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Yogic Lifestyle: Engaging Properly with the World

by Michael Ketterhagen

Living skillfully in today’s world is often a demanding challenge. The advertising community incessantly reaches out to us, asking us to buy this or that product. The political divisions create anxiety, especially if the vote doesn’t go our way. Or even when it might go the way we had hoped, there is the concern about what it might mean to our daily life or how others might feel about it.


Then, there are the economic pressures that force us to decide how we will allocate our money…should we cut back on food? Should we use the credit card more? Should I drive less? How do we budget our funds in this inflationary environment?


Then, too, there are the global concerns, like the war in Ukraine, the floods in coastal Asian countries, climate change and the refugees and immigrants from Central and South America. All of these events of today’s world can raise fear and unhappiness in our lives.


What does yoga say is the “yukta” for engaging with the world, in light of all these events? What attitude, understandings and choices that “help us reconnect to our inner self”?


The saying in the spiritual world of the mystical traditions is “in the world but not of it.” It is a gradual process to let go of things that trigger our worry and fear. This practice (abhyasa) of non-attachment (vairagya) must be a slow, step-by-step movement. We need to start out slowly, releasing ourselves from the little things first, before we are able to be fully involved with all this potentially disturbing life around us.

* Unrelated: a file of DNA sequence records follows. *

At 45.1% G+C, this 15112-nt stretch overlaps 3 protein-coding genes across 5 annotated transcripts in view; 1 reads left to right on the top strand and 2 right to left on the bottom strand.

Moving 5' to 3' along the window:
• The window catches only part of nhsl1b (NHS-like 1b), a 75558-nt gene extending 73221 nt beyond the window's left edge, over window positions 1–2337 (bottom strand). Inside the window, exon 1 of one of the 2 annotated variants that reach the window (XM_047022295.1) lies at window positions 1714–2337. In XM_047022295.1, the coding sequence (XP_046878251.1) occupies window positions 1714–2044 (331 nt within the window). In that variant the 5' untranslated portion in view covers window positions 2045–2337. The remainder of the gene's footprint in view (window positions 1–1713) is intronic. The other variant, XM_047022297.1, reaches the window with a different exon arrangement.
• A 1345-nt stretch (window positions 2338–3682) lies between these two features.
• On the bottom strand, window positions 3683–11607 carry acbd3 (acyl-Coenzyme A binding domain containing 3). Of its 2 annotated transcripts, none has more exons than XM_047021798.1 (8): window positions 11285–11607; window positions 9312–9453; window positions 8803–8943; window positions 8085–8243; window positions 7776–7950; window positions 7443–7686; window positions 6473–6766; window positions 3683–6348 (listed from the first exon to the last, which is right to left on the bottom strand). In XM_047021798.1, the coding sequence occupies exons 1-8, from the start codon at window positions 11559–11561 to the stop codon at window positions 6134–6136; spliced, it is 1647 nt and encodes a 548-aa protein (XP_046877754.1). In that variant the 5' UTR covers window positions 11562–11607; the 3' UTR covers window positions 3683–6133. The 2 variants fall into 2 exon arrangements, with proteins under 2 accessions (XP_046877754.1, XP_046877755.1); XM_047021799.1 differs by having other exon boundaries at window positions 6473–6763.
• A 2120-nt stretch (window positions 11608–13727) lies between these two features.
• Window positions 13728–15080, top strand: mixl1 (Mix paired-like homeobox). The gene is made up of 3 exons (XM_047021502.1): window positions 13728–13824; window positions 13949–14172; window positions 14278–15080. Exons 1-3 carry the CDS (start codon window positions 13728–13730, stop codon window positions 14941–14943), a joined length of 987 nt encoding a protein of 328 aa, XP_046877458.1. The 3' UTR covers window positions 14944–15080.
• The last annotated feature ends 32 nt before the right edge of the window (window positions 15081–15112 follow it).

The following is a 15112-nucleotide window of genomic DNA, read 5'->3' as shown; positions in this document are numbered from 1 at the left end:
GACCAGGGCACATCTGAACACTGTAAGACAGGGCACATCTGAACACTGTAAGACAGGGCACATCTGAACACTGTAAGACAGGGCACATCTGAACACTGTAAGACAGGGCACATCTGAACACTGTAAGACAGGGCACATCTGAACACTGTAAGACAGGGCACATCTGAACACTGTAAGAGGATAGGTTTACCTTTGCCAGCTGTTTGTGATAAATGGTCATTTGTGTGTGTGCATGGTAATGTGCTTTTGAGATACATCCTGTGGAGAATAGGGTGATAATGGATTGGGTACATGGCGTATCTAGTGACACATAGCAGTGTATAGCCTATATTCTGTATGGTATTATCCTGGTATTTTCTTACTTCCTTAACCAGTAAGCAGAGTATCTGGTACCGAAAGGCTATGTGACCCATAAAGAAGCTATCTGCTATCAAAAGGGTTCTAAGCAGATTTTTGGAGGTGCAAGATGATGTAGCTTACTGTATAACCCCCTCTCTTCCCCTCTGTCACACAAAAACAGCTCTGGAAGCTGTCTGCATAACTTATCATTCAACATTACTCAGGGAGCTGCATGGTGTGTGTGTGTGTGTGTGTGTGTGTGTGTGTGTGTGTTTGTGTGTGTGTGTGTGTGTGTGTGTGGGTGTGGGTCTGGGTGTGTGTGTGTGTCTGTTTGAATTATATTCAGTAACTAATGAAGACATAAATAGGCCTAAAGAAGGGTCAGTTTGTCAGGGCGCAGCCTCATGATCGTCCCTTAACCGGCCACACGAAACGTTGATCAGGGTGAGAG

A first step might be to turn off the television or the electronic device 30 minutes before we go to bed at night, or saying hello to one new person in the neighborhood, or praying for one person whom we dislike. Or maybe it could be realizing one gift that we have and then thanking God/the Source of Life for that gift. Once we know we are good in one part of our life, it will begin to spread confidence to the rest increasing our ability to deal with all the “fear-producing” events of the world.


But, of course, the most important thing to do would be to thank the Source of Life for our life, for our breath, for our ability to think or even to talk kindly to another. After all, everything that happens to us, all the good that is given to us, is God’s will. It is in accordance with Divine Providence that life is happening to us in the way it happens.


Wonderfully enough, all life, even those terribly disturbing events, are a product of Divine Providence. We are always in God’s loving, compassionate embrace.


I pray to the divinity in you!

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